The representative of the Kingdom of Denmark in India, Mr Freddy Svane,
the Danish Ambassador to India, while speaking exclusively to
BioSpectrum revealed that the world leader in clean technology is
looking forward to collaborate with Indian firms to tread the path of
success in biotechnology.
Q What is the present
scenario of co-operation between Denmark and India?
Presently, we have more than 120 Danish companies that have set up
their own establishments and are heavily investing in India. On the
other hand, there are a lot of
opportunities for Indian companies to grow in Denmark. I see many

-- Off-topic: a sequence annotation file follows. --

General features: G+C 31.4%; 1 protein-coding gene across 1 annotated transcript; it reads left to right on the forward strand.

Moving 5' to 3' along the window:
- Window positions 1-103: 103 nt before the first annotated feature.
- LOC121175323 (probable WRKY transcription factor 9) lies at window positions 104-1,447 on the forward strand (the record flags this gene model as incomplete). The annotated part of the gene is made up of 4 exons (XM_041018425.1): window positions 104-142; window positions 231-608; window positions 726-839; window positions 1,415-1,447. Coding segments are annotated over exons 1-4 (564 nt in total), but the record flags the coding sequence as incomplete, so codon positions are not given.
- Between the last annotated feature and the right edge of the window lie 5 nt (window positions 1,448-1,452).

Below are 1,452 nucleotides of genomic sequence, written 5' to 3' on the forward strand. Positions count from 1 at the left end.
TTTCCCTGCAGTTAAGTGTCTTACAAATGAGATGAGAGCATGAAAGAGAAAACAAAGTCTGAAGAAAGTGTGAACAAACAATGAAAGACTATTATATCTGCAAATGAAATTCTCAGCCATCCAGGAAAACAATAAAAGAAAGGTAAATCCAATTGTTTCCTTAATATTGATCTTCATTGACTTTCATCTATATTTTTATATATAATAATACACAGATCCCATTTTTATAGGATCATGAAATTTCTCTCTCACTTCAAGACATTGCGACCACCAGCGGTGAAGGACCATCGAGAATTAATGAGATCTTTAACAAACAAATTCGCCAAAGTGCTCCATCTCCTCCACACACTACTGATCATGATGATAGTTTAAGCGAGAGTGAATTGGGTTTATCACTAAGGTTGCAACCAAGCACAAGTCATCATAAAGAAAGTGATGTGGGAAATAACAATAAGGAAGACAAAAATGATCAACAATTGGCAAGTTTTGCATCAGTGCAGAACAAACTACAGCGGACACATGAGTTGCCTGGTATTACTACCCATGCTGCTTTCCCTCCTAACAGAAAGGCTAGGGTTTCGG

opportunities for interaction between the Governments of Denmark and
India and also between the industries and the farmers of the two
countries. We are doing a lot of work at the embassy along with our
Trade Mission and our colleagues at Invest in Denmark in order to take
the co-operation between the two countries to a higher level. Looking
into the detailed collaboration that the Danish government and the
Indian government currently have, we have a joint commission that sets
out joint priorities and biotech is perhaps the most important priority.
Q Why do you think companies from India
should invest in Denmark?
Denmark is a small country with only 5.4 to 5.5 million inhabitants.
However, the number of clinical trials that we have conducted total to
more than 2,000 global clinical trials in a year. The Danish government
has decided to establish a fast track system that will drastically
reduce the time required to obtain permits for clinical trials. We have